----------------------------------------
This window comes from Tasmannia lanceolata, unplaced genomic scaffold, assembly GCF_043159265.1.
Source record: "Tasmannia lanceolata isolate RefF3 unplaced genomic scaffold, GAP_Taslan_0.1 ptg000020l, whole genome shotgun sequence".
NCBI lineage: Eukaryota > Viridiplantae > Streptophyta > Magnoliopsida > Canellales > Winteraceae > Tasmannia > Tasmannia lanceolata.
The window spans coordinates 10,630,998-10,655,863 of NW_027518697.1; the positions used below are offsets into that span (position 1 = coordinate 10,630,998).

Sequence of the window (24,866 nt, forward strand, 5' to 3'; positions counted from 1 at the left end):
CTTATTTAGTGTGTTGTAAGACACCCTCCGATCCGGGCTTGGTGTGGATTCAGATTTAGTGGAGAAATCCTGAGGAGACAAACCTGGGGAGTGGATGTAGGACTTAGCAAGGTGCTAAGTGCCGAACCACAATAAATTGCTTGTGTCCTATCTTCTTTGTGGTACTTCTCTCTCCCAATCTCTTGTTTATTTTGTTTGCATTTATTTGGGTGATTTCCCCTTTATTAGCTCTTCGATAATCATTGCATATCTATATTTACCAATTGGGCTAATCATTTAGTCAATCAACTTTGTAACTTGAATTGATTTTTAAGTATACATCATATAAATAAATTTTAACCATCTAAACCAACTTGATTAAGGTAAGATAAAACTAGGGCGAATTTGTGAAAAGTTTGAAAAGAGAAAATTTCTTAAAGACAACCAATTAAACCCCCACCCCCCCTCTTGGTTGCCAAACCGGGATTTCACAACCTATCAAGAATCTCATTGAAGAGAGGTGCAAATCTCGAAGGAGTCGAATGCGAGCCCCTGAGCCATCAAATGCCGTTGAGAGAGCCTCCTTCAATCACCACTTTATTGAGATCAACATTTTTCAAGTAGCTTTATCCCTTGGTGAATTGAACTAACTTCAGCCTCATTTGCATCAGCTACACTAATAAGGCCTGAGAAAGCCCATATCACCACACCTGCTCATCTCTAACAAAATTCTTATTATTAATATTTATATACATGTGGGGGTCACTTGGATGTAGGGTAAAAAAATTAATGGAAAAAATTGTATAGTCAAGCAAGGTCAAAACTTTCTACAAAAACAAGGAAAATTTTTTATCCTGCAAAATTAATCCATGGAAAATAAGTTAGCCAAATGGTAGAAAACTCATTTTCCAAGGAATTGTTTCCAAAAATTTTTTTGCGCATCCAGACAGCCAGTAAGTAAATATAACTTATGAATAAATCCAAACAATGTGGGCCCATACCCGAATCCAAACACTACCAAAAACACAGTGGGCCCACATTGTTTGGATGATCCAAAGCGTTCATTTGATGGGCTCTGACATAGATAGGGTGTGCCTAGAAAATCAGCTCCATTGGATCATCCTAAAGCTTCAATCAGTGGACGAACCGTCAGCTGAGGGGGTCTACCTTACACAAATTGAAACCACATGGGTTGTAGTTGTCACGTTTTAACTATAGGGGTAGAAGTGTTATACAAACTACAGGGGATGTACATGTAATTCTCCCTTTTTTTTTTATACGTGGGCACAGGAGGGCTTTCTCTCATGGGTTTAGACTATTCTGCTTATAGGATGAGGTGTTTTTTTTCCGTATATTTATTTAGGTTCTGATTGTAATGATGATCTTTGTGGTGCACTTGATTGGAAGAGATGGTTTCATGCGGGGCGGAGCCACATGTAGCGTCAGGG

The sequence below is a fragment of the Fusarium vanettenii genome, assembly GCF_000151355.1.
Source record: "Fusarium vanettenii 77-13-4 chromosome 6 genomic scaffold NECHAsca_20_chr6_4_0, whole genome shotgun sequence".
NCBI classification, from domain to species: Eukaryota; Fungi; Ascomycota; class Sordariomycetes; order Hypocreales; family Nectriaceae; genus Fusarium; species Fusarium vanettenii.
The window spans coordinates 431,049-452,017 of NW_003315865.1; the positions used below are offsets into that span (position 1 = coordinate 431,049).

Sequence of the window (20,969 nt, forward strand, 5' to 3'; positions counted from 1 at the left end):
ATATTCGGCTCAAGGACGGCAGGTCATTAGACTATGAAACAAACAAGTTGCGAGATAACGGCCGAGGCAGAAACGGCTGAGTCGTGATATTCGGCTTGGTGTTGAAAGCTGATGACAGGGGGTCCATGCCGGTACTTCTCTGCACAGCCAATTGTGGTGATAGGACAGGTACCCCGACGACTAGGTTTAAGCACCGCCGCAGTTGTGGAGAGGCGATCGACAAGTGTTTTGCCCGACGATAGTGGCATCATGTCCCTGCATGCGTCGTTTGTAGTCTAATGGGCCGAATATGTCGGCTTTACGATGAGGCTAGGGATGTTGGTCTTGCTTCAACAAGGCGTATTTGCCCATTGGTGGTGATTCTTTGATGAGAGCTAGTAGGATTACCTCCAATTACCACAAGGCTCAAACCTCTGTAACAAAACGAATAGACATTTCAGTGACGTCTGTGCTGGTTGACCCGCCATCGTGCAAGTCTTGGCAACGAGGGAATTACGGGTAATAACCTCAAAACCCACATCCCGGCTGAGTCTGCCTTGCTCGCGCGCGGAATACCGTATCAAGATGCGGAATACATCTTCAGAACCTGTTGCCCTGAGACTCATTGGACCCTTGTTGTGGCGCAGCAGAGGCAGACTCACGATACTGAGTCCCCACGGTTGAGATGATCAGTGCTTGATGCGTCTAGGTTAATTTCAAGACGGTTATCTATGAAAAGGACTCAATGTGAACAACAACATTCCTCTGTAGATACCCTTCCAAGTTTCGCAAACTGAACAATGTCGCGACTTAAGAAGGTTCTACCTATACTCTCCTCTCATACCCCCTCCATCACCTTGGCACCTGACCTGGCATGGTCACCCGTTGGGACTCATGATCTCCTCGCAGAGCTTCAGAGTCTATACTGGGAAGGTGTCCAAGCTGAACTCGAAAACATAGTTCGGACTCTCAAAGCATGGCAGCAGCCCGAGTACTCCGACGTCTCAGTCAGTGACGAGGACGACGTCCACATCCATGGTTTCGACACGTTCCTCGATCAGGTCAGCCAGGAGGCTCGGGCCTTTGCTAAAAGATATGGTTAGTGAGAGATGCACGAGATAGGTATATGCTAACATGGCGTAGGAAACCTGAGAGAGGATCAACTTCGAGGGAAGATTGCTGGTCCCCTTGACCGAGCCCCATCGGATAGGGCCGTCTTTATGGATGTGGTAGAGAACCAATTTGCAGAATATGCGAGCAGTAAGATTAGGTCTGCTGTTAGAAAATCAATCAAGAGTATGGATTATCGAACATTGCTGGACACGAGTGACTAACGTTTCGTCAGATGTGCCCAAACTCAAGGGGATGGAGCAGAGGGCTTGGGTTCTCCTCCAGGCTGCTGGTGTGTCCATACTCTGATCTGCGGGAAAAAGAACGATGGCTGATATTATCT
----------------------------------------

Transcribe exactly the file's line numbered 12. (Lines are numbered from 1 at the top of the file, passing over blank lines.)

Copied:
ATATTCGGCTCAAGGACGGCAGGTCATTAGACTATGAAACAAACAAGTTGCGAGATAACGGCCGAGGCAGAAACGGCTGAGTCGTGATATTCGGCTTGGTGTTGAAAGCTGATGACAGGGGGTCCATGCCGGTACTTCTCTGCACAGCCAATTGTGGTGATAGGACAGGTACCCCGACGACTAGGTTTAAGCACCGCCGCAGTTGTGGAGAGGCGATCGACAAGTGTTTTGCCCGACGATAGTGGCATCATGTCCCTGCATGCGTCGTTTGTAGTCTAATGGGCCGAATATGTCGGCTTTACGATGAGGCTAGGGATGTTGGTCTTGCTTCAACAAGGCGTATTTGCCCATTGGTGGTGATTCTTTGATGAGAGCTAGTAGGATTACCTCCAATTACCACAAGGCTCAAACCTCTGTAACAAAACGAATAGACATTTCAGTGACGTCTGTGCTGGTTGACCCGCCATCGTGCAAGTCTTGGCAACGAGGGAATTACGGGTAATAACCTCAAAACCCACATCCCGGCTGAGTCTGCCTTGCTCGCGCGCGGAATACCGTATCAAGATGCGGAATACATCTTCAGAACCTGTTGCCCTGAGACTCATTGGACCCTTGTTGTGGCGCAGCAGAGGCAGACTCACGATACTGAGTCCCCACGGTTGAGATGATCAGTGCTTGATGCGTCTAGGTTAATTTCAAGACGGTTATCTATGAAAAGGACTCAATGTGAACAACAACATTCCTCTGTAGATACCCTTCCAAGTTTCGCAAACTGAACAATGTCGCGACTTAAGAAGGTTCTACCTATACTCTCCTCTCATACCCCCTCCATCACCTTGGCACCTGACCTGGCATGGTCACCCGTTGGGACTCATGATCTCCTCGCAGAGCTTCAGAGTCTATACTGGGAAGGTGTCCAAGCTGAACTCGAAAACATAGTTCGGACTCTCAAAGCATGGCAGCAGCCCGAGTACTCCGACGTCTCAGTCAGTGACGAGGACGACGTCCACATCCATGGTTTCGACACGTTCCTCGATCAGGTCAGCCAGGAGGCTCGGGCCTTTGCTAAAAGATATGGTTAGTGAGAGATGCACGAGATAGGTATATGCTAACATGGCGTAGGAAACCTGAGAGAGGATCAACTTCGAGGGAAGATTGCTGGTCCCCTTGACCGAGCCCCATCGGATAGGGCCGTCTTTATGGATGTGGTAGAGAACCAATTTGCAGAATATGCGAGCAGTAAGATTAGGTCTGCTGTTAGAAAATCAATCAAGAGTATGGATTATCGAACATTGCTGGACACGAGTGACTAACGTTTCGTCAGATGTGCCCAAACTCAAGGGGATGGAGCAGAGGGCTTGGGTTCTCCTCCAGGCTGCTGGTGTGTCCATACTCTGATCTGCGGGAAAAAGAACGATGGCTGATATTATCT